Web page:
Exploitation of Endangered Species Feared as China Revisits Wildlife Law
BEIJING — A proposed revision to China‘s Wildlife Protection Law is being criticized by conservationists who fear it could legitimize the commercial exploitation of endangered species, such as tigers, bears and pangolins.
“This is not a step forward,” said Toby Zhang, director of Ta Foundation, an animal protection organization based in Beijing. “This is a surrender to the wrong and the benighted.”
The draft legislation would be the first major revision of the 1989 law, which animal welfare advocates had long faulted as providing inadequate safeguards for wildlife, and some proposed changes have won their praise. For example, the bill opens with a mention of its intent to protect not just animals but also their habitats. And it states for the first time that the state has a responsibility to help maintain biodiversity.
The draft legislation was made public on Jan. 1 and open for comment until last Friday.
But where the existing law is vague about the legality of trading and breeding endangered species for food and medicine — a situation critics said opened too many loopholes for animal exploitation and abuse — the proposed revisions make explicit that endangered species are “natural resources” that can be legally bred in captivity for commercial purposes. And it shifts the power for licensing these activities from the central government to provincial ones, which critics say are more likely to bend to local economic interests.
Some of the proposed changes could overturn existing animal protections, conservationists say.
Since 2010, zoos in all Chinese cities have been banned from staging animal performances. And while there are more bears being held captive for their bile, used in traditional medical potions, than in years past, public resistance has become more vocal. Trade in tiger bone and rhino horn was banned in 1993.
The new law, if passed, could jeopardize these gains, conservationists and some legal experts say.
One draft clause could legalize animal performances if a provincial-level government granted a permit. Another clause in the bill says the use of wild animals as medicine, supplements or food must be “in conformity with the country’s related laws and regulations on Chinese traditional medicine, supplements and food,” without specifying which related laws, whether those dealing with consumer safety or those dealing with the sources of ingredients.
“A major step backward and a disaster for conservation,” said An Xiang, the director of Dexiang Law Firm in Beijing, who has campaigned for animal welfare legislation. He said he viewed the medicine and food clause as a green light for activities like bear bile farming and eating tigers and pangolins.
“If the current law is vague and stops shy of allowing the commercial use of animals,” Mr. An said, “the new law is brazenly detailed about it, telling you how these animals may be used and where to go to get a permit.”
Mr. Zhang, who said his Ta Foundation was involved in drafting the bill, agreed that commercial interests overtook the final proposal. He said that the foundation had collaborated with the State Council’s Development Research Center, a government think tank, to organize seminars in which lawmakers met with environmentalists, legal law professionals, government officials and business representatives.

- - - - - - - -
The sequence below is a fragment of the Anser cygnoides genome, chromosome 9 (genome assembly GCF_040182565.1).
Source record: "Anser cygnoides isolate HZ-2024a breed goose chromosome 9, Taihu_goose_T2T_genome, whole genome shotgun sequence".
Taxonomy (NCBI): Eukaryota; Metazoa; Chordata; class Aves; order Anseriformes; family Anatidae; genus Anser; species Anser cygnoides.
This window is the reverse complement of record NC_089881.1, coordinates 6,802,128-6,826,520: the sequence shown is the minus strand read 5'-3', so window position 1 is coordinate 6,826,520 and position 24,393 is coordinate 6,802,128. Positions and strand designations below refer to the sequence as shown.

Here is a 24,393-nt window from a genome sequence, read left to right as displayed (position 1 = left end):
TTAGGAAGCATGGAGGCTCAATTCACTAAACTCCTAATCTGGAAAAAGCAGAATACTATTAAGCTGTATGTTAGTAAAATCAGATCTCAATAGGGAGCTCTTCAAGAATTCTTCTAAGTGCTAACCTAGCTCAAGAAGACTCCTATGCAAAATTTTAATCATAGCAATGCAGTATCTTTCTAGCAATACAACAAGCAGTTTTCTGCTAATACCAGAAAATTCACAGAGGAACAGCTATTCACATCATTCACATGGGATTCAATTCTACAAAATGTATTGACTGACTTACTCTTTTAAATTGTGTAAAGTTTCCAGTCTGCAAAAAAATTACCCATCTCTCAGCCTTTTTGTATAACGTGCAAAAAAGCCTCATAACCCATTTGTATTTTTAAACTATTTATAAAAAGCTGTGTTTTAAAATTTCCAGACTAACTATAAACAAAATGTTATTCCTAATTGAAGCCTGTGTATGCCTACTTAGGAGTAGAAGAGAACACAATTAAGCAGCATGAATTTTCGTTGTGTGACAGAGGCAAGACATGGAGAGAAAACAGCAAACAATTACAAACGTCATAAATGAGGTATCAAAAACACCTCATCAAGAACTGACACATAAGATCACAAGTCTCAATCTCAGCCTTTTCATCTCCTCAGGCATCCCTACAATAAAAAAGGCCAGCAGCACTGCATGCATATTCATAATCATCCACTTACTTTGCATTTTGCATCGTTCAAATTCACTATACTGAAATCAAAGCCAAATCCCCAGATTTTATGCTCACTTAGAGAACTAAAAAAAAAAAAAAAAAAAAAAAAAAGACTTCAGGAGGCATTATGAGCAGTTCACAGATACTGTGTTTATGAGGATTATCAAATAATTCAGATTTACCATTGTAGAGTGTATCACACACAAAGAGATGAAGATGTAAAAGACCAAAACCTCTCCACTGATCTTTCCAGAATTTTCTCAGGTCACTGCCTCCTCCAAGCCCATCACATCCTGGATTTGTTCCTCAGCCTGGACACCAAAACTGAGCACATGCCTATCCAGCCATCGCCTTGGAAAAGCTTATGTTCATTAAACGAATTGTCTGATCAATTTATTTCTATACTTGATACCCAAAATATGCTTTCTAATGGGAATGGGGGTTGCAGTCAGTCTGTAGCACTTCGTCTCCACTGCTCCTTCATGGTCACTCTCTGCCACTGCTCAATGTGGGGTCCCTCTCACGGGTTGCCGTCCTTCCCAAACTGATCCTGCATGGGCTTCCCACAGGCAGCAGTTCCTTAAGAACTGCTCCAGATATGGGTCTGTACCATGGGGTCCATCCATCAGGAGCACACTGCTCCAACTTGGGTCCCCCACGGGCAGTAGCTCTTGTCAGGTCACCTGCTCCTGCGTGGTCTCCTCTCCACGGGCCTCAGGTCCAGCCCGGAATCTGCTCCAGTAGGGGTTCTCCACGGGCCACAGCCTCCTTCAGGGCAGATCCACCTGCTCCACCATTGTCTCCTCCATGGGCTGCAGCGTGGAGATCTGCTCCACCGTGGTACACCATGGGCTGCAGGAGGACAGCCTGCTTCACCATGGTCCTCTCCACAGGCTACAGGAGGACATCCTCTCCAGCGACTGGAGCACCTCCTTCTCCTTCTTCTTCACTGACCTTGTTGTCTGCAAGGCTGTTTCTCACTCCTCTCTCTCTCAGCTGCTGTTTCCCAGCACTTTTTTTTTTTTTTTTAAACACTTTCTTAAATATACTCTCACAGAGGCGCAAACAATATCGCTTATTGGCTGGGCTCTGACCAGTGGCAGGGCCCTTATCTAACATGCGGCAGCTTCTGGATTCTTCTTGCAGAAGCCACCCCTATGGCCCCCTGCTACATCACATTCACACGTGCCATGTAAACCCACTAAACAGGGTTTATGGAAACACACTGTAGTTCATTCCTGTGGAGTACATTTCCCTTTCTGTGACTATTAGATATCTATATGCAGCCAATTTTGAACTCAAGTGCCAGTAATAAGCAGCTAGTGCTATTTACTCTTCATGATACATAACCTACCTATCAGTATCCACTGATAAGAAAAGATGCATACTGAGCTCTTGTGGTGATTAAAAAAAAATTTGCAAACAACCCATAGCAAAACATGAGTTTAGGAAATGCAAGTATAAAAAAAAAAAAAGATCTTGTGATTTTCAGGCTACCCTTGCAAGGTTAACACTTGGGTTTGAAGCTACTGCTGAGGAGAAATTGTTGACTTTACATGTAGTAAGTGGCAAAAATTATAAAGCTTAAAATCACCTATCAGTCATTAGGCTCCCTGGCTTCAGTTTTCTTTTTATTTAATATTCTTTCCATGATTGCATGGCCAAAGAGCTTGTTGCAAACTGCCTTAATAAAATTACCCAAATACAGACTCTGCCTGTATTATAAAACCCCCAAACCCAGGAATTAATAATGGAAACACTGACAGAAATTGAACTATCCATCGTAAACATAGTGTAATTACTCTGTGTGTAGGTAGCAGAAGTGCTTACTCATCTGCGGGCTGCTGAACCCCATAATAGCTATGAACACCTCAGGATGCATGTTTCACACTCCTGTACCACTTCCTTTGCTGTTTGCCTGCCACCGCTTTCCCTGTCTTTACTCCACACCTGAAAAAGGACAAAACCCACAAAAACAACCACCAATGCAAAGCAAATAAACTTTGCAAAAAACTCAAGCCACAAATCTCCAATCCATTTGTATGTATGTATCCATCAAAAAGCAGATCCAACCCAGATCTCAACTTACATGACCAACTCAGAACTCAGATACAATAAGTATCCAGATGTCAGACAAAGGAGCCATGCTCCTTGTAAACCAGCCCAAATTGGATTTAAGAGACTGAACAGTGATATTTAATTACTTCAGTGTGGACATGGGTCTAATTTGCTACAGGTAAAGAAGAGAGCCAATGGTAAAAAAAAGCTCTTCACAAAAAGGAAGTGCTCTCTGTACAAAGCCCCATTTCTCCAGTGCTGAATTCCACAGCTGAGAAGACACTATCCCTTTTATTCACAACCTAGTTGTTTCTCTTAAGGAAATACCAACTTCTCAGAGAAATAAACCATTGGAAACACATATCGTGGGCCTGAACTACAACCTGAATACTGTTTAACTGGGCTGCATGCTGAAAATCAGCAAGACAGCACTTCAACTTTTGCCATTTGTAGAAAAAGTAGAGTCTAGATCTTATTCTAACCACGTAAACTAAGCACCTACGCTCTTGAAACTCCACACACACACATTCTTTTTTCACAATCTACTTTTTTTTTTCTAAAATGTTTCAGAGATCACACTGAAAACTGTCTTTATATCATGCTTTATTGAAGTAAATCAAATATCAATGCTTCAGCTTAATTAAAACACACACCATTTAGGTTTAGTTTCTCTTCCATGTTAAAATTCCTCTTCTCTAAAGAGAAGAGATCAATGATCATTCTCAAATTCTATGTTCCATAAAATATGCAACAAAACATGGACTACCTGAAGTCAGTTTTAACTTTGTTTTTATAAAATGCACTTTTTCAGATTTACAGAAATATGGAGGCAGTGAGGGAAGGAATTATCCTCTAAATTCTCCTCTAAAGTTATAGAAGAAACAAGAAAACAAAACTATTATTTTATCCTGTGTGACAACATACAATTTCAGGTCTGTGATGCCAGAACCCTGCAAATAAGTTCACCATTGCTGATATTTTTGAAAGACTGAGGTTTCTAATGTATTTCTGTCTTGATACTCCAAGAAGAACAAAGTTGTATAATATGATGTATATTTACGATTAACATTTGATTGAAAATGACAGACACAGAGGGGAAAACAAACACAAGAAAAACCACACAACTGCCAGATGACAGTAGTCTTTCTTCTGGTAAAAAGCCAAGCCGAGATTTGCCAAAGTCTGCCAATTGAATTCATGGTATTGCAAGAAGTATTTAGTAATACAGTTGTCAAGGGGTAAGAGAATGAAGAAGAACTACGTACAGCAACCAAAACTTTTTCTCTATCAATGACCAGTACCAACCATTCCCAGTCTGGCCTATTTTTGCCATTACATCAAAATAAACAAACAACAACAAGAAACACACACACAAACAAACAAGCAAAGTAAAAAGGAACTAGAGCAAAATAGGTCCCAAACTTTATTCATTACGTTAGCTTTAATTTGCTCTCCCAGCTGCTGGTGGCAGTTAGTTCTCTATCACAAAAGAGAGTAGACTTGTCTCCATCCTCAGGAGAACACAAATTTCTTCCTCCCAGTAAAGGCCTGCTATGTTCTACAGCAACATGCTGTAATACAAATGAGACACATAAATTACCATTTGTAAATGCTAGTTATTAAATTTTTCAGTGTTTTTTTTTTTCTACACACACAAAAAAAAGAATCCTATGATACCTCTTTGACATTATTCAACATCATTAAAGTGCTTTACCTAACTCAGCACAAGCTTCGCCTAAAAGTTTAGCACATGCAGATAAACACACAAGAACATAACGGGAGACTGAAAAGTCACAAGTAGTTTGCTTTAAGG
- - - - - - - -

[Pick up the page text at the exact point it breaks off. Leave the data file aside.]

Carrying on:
Five such meetings were held last year, Mr. Zhang said. “Every time, we were presented a draft containing inputs from the previous discussion. The officials were open-minded, and everybody got a fair hearing,” he said.
“But then at the last meeting in September, we saw the reverse. The views of businesses were strengthened, while those of the conservationists were reduced.”
The version posted on Jan. 1 largely reflects the situation in September, he said.
Some, while critical of the new law, take a less dire view.
Zhou Ke, a law professor at Renmin University in Beijing who provided the government with legal opinions during the drafting of the bill, said that the clause addressing animal parts used in food and medicine would not affect China’s commitment to the protection of endangered species as required by its own regulations and international treaties like the Convention on International Trade in Endangered Species. But he agreed that some of the wording in the draft “makes it sound like eating wild animals is now encouraged when it should be discouraged.”
Supporters of the bill, including government agencies that manage wildlife, have defended using wild animals as natural resources. In an interview in The Paper last month, a news site based in Shanghai, Yan Xun, a wildlife conservation official at the State Forestry Administration of China, called the approach a necessity for the economy in “some places.” He did not cite examples.
“The law was not made just for animal protection groups,” Mr. Yan was quoted as saying.
Shifting licensing authority from the central government to provincial governments will allow regulators to focus on their main tasks, he added. “We will have more time to supervise and make rules,” he told The Paper.
“In the past, we spent most of our time issuing licenses.”